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I suppose I owe you an explanation. I've been working on a project for the last six years adapting children's poetry to music. And that's a poem by Charles Edward Carryl, who was a stockbroker in New York City for 45 years, but in the evenings, he wrote nonsense for his children. And this book was one of the most famous books in America for about 35 years. "The Sleepy Giant," which is the song that I just sang, is one of his poems. Now, we're going to do other poems for you, and here's a preview of some of the poets. This is Rachel Field, Robert Graves -- a very young Robert Graves -- Christina Rossetti. Ghosts, right? Have nothing to say to us, obsolete, gone -- not so. What I really enjoyed about this project is reviving these people's words. Taking them off the dead, flat pages. Bringing them to life, bringing them to light. So, what we're going to do next is a poem that was written by Nathalia Crane. Nathalia Crane was a little girl from Brooklyn. When she was 10 years old in 1927, she published her first book of poems called "The Janitor's Boy." Here she is. And here's her poem.
The next poem is "If No One Ever Marries Me." It was written by Laurence Alma-Tadema. She was the daughter of a very, very famous Dutch painter who had made his fame in England. He went there after the death of his wife of smallpox and brought his two young children. One was his daughter, Laurence. She wrote this poem when she was 18 years old in 1888, and I look at it as kind of a very sweet feminist manifesto tinged with a little bit of defiance and a little bit of resignation and regret.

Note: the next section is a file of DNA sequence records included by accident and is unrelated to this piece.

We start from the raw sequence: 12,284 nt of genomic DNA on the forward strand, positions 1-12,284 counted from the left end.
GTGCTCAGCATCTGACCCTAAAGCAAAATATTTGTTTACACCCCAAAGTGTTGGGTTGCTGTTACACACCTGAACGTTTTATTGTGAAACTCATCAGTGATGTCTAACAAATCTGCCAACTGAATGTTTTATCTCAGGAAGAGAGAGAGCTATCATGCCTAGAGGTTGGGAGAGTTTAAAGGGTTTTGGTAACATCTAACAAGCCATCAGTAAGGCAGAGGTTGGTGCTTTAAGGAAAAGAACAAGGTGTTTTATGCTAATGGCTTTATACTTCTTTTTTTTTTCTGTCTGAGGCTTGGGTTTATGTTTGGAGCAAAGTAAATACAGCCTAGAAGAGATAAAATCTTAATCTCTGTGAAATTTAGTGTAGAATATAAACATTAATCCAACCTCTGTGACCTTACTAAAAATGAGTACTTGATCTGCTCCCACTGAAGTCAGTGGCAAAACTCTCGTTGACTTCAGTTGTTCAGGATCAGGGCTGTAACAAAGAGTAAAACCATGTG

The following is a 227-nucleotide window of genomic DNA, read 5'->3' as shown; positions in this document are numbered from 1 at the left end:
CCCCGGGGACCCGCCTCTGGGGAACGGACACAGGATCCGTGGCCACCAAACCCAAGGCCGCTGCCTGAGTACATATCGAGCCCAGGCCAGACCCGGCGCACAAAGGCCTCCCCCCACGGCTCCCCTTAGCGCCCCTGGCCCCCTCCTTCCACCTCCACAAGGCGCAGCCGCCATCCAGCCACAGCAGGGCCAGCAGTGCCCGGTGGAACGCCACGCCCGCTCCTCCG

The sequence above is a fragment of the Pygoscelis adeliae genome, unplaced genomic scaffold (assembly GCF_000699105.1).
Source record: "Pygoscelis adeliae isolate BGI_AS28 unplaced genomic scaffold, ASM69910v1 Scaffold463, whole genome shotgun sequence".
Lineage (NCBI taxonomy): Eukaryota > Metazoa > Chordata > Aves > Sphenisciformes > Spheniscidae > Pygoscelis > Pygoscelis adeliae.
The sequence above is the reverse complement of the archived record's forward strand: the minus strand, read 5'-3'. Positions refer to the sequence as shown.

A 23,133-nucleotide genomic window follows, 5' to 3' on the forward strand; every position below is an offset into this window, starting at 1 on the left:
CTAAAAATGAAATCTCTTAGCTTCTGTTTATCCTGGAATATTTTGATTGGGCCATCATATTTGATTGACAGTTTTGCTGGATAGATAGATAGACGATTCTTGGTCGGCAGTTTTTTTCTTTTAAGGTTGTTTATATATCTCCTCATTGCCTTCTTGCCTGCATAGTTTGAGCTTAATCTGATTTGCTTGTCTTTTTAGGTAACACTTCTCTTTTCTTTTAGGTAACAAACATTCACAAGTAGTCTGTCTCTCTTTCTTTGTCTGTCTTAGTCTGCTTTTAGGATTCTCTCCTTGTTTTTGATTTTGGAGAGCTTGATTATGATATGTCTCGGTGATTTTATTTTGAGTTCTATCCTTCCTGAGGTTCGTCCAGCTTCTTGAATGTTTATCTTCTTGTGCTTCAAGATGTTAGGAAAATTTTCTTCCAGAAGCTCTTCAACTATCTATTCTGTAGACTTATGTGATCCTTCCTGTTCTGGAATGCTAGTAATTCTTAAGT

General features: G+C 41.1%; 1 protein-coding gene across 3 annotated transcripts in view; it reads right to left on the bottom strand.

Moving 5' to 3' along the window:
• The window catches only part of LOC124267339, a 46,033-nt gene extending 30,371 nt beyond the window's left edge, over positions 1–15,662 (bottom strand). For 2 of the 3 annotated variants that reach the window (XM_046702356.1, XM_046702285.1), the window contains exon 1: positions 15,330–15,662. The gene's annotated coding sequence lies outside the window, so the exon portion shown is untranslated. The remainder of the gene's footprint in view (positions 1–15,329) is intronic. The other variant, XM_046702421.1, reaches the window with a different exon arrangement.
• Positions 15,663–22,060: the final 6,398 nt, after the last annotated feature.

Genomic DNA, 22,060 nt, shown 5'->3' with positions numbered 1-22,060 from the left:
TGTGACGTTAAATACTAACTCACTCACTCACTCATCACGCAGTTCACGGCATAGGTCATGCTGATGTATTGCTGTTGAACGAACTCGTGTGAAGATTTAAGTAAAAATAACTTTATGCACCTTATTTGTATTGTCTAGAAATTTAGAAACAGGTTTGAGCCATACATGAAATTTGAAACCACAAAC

I became very curious about the poets after spending six years with them, and started to research their lives, and then decided to write a book about it. And the burning question about Alma-Tadema was: Did she marry? And the answer was no, which I found in the London Times archive. She died alone in 1940 in the company of her books and her dear friends. Gerard Manley Hopkins, a saintly man. He became a Jesuit. He converted from his Anglican faith. He was moved to by the Tractarian Movement, the Oxford Movement, otherwise known as -- and he became a Jesuit priest. He burned all his poetry at the age of 24 and then did not write another poem for at least seven years because he couldn't rectify the life of a poet with the life of a priest. He died typhoid fever at the age of 44, I believe, 43 or 44. At the time, he was teaching classics at Trinity College in Dublin. A few years before he died, after he had resumed writing poetry, but in secret, he confessed to a friend in a letter that I found when I was doing my research: "I've written a verse. It is to explain death to a child, and it deserves a piece of plain-song music." And my blood froze when I read that because I had written the plain-song music 130 years after he'd written the letter. And the poem is called, "Spring and Fall."
I'd like to thank everybody, all the scientists, the philosophers, the architects, the inventors, the biologists, the botanists, the artists ... everyone that blew my mind this week. Thank you. (Applause)
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